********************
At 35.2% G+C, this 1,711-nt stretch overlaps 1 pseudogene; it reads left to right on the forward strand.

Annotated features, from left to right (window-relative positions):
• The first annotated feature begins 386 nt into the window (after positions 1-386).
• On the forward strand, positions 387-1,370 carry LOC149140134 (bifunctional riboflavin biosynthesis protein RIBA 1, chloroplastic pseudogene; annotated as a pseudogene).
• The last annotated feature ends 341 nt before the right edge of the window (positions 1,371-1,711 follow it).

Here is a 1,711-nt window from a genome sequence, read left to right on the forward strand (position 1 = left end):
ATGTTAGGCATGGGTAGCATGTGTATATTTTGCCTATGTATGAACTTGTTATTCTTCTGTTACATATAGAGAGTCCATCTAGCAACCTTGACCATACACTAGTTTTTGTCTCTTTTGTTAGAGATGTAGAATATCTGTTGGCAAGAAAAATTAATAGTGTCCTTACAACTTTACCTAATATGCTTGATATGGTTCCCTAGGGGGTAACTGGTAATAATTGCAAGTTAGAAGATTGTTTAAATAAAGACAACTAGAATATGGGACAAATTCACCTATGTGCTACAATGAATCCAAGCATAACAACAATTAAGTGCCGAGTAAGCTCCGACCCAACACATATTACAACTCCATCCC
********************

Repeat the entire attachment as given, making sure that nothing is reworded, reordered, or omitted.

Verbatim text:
At 35.2% G+C, this 1,711-nt stretch overlaps 1 pseudogene; it reads left to right on the forward strand.

Annotated features, from left to right (window-relative positions):
• The first annotated feature begins 386 nt into the window (after positions 1-386).
• On the forward strand, positions 387-1,370 carry LOC149140134 (bifunctional riboflavin biosynthesis protein RIBA 1, chloroplastic pseudogene; annotated as a pseudogene).
• The last annotated feature ends 341 nt before the right edge of the window (positions 1,371-1,711 follow it).

Here is a 1,711-nt window from a genome sequence, read left to right on the forward strand (position 1 = left end):
ATGTTAGGCATGGGTAGCATGTGTATATTTTGCCTATGTATGAACTTGTTATTCTTCTGTTACATATAGAGAGTCCATCTAGCAACCTTGACCATACACTAGTTTTTGTCTCTTTTGTTAGAGATGTAGAATATCTGTTGGCAAGAAAAATTAATAGTGTCCTTACAACTTTACCTAATATGCTTGATATGGTTCCCTAGGGGGTAACTGGTAATAATTGCAAGTTAGAAGATTGTTTAAATAAAGACAACTAGAATATGGGACAAATTCACCTATGTGCTACAATGAATCCAAGCATAACAACAATTAAGTGCCGAGTAAGCTCCGACCCAACACATATTACAACTCCATCCC